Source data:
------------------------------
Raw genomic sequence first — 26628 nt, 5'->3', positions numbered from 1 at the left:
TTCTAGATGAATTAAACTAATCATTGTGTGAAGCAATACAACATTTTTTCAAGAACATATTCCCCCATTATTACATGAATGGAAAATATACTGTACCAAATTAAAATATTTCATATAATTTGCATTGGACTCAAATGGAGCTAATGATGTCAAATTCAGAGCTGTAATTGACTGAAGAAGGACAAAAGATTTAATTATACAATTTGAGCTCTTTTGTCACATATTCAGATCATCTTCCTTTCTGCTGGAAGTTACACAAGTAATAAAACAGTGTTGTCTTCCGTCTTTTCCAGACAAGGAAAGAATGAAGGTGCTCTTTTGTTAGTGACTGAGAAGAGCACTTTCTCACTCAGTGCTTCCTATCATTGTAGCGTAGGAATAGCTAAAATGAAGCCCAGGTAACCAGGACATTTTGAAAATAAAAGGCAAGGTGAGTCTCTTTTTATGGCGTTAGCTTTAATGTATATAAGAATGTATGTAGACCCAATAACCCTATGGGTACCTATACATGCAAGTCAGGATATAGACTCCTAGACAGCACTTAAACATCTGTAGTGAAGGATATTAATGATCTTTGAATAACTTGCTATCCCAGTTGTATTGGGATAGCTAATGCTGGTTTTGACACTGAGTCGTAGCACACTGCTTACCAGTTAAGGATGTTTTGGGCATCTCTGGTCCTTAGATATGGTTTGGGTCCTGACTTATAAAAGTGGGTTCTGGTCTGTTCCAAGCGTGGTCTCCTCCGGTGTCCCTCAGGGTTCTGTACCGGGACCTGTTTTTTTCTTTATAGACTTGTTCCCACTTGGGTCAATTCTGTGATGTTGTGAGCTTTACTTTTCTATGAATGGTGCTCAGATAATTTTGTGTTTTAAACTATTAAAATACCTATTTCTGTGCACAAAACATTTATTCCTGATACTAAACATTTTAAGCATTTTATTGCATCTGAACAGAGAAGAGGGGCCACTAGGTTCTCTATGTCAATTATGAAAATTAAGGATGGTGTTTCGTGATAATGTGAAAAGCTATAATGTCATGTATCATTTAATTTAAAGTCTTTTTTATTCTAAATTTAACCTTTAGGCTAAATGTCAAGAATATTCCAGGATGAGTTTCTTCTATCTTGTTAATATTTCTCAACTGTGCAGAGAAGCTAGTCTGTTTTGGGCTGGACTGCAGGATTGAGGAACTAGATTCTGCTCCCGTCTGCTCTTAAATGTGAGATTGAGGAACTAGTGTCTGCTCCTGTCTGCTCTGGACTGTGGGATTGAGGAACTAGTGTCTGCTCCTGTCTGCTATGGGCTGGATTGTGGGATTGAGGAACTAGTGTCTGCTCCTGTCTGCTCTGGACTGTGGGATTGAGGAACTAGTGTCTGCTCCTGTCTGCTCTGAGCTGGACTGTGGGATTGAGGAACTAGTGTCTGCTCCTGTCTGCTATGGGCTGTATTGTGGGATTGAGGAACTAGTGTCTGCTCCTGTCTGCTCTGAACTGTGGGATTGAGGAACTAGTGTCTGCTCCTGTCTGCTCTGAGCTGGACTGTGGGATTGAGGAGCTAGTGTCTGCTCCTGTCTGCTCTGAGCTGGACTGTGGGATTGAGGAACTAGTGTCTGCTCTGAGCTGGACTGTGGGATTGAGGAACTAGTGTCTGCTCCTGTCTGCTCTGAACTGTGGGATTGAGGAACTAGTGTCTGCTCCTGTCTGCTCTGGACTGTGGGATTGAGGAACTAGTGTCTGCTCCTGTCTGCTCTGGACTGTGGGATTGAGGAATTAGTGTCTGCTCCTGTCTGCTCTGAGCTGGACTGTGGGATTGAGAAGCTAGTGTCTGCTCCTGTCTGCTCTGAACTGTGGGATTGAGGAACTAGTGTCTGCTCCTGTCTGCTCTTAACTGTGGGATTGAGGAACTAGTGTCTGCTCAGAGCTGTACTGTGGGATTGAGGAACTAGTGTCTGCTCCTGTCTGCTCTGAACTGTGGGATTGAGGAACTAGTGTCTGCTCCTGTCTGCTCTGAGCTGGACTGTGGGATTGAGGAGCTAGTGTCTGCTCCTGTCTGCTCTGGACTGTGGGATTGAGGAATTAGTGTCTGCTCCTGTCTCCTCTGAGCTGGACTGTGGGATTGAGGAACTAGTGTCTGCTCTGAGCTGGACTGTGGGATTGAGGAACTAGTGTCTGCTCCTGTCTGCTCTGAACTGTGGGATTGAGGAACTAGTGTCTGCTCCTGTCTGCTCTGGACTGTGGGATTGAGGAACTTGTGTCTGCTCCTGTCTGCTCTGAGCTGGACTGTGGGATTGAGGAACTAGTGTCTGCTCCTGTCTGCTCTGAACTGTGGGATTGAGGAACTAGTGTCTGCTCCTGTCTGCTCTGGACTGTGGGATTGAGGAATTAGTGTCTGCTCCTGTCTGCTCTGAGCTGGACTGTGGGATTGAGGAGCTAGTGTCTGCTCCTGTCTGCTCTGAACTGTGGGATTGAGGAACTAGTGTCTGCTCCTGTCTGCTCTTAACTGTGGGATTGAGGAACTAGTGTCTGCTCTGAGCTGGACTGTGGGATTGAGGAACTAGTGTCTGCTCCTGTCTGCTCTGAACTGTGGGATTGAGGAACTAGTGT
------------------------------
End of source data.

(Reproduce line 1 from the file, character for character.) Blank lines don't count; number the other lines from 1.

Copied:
Raw genomic sequence first — 26628 nt, 5'->3', positions numbered from 1 at the left: